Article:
What is on your backstage rider? 

    For Ramona Lisa, just dark chocolate and white wine (so it can't ruin an outfit by getting spilled). With Chairlift it's bigger and funnier, among the more usual things we ask for a pack of black socks! For a while when we were first getting going we asked for "one VHS tape," because we were touring in a van that played videos. We ended up with a pretty huge collection, everything from Jurassic Park to workout tapes to weird home videos. 

    What is something you are good at?

    Men's haircuts. 

    What is something you are bad at?

    Playing guitar.

    When you're not traveling, what is your daily routine like? 

    I wish I had a daily routine, but every day is totally different! I think my only daily ritual is coffee. All else is subject to change. 

    Can you describe some embarrassing past personal fashion or beauty phases?

    I think my freshman year of college look was the most embarrassing, as "funky 70s girl." I would straighten my hair and wear about ten big chunky plastic vintage necklaces at a time, and occasionally wrap my hair into a turban. Oof!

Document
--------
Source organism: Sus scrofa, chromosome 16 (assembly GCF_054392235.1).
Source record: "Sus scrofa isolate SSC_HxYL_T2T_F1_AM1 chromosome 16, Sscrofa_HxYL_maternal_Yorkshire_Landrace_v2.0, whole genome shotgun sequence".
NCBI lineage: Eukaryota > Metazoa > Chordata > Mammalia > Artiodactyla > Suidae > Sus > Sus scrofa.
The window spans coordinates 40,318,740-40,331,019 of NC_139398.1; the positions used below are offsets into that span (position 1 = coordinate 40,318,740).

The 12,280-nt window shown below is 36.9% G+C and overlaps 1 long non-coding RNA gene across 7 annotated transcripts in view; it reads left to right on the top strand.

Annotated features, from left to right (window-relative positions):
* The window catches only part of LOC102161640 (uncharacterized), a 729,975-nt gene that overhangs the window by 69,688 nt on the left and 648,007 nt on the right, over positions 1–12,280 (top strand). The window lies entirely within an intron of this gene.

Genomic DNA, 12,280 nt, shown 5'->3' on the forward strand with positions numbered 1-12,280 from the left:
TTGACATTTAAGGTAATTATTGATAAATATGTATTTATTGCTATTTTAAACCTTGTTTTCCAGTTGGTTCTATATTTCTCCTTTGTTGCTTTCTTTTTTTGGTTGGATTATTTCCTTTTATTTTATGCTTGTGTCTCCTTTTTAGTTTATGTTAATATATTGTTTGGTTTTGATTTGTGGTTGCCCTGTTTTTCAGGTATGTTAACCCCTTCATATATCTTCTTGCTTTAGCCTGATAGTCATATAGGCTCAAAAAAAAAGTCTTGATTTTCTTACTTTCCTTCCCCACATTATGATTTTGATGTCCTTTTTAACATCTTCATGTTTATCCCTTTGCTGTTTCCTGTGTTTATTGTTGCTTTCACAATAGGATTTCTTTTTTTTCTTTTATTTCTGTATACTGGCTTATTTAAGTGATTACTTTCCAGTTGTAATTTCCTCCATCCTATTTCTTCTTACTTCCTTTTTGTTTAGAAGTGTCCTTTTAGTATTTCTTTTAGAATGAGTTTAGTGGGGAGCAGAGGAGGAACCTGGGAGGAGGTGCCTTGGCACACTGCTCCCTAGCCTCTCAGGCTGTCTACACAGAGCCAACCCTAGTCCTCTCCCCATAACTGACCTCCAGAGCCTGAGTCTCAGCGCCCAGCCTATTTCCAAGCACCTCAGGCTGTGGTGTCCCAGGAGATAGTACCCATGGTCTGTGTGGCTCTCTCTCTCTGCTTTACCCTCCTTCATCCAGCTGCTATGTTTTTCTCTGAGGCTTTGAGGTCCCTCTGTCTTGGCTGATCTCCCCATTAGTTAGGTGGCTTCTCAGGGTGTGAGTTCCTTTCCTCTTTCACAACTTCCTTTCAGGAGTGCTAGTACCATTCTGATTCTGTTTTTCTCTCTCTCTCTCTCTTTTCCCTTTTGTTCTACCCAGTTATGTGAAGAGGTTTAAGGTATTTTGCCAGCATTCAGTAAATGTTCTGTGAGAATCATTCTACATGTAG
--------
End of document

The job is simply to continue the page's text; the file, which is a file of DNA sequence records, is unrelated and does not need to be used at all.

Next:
What is the worst job you've ever had? 

    I'm generally very grateful for every job I've had, but for a while when I was 20 I worked as a hostess at slick restaurant in Soho, which was run by a couple involved with the Persian mob. They'd have "private events" there for which I worked the door list, and these persian guys with personal drivers and massive wristwatches would show up and get very pushy with me when I wouldn't let them in, and that was hard to do because generally I'm very sensitive to aggressive confrontation. When one guy cursed at me and spit in my face, I threw my clipboard on the ground and quit on the spot. I was in that neighborhood recently and saw the restaurant doesn't exist any more. 

    What is your personal style like, day-to-day? 

    This week I've worn the same thing every day: oversized scrubs from a medical uniform store. I got black ones, and have been wearing the shirt as a tunic with jeans and knee high combat boots. Generally I prefer higher collars cause I feel too casual otherwise. I've been wearing a mint colored velour turtleneck underneath to keep the neck fitted. 

    What are three things that have been recently interesting to you?

    Apple picking season

    What are three things that are always interesting to you?


    See Caroline's last performance as Ramona Lisa October 13th in NYC at Le Poisson Rouge